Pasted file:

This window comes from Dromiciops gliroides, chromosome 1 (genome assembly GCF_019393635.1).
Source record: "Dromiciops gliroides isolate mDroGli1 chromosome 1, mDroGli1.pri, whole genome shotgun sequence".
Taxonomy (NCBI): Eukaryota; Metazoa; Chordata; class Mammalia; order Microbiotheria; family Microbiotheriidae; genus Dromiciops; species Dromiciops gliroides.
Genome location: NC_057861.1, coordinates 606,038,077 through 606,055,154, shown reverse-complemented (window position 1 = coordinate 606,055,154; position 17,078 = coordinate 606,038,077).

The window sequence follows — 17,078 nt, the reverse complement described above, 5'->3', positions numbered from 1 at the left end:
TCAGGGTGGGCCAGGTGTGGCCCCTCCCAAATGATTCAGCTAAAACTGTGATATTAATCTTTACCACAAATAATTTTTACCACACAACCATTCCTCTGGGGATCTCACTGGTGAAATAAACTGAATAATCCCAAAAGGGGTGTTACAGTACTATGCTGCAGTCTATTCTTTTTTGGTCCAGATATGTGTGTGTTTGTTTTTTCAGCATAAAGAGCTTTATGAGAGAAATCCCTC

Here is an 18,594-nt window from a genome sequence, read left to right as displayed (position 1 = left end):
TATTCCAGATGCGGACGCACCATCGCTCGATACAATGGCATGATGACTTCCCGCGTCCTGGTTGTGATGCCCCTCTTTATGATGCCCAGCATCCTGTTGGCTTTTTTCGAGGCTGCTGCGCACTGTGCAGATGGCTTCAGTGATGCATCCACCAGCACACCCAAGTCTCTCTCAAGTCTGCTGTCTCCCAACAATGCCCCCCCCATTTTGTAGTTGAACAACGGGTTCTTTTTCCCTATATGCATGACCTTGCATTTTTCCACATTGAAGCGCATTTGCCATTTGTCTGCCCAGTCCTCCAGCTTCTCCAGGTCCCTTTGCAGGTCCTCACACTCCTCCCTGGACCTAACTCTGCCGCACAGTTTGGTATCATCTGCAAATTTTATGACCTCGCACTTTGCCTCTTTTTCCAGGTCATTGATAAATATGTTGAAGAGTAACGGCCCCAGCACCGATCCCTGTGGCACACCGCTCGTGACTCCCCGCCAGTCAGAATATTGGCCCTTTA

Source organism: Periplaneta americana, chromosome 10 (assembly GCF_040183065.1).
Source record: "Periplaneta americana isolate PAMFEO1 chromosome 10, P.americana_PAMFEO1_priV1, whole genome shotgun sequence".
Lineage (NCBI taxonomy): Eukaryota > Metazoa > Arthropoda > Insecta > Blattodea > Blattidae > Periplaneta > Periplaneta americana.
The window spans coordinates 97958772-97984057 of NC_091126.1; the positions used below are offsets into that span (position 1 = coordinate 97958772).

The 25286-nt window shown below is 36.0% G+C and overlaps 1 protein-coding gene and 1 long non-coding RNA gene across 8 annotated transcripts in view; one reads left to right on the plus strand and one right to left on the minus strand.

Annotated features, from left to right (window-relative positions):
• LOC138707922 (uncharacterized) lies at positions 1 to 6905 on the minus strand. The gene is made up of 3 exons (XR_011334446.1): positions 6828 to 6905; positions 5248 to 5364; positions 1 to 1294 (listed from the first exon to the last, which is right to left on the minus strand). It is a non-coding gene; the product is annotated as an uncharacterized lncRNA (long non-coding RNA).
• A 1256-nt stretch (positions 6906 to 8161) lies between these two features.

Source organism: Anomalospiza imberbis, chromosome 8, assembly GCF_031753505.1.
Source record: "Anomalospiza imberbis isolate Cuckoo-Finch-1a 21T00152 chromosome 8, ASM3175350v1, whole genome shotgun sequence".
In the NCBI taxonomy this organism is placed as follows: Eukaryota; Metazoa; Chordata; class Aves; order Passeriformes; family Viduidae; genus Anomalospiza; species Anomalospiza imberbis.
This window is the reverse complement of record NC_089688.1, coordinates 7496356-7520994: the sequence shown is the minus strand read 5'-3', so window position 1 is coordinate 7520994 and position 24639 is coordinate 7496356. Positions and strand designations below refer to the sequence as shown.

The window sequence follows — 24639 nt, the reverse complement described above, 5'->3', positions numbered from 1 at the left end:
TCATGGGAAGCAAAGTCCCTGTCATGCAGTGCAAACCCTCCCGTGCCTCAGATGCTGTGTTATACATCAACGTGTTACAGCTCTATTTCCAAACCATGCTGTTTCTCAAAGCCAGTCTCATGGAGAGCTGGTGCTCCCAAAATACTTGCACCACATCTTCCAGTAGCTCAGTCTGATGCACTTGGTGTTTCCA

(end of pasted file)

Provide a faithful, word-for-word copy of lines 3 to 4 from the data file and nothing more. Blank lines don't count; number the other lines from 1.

Taxonomy (NCBI): Eukaryota; Metazoa; Chordata; class Mammalia; order Microbiotheria; family Microbiotheriidae; genus Dromiciops; species Dromiciops gliroides.
Genome location: NC_057861.1, coordinates 606,038,077 through 606,055,154, shown reverse-complemented (window position 1 = coordinate 606,055,154; position 17,078 = coordinate 606,038,077).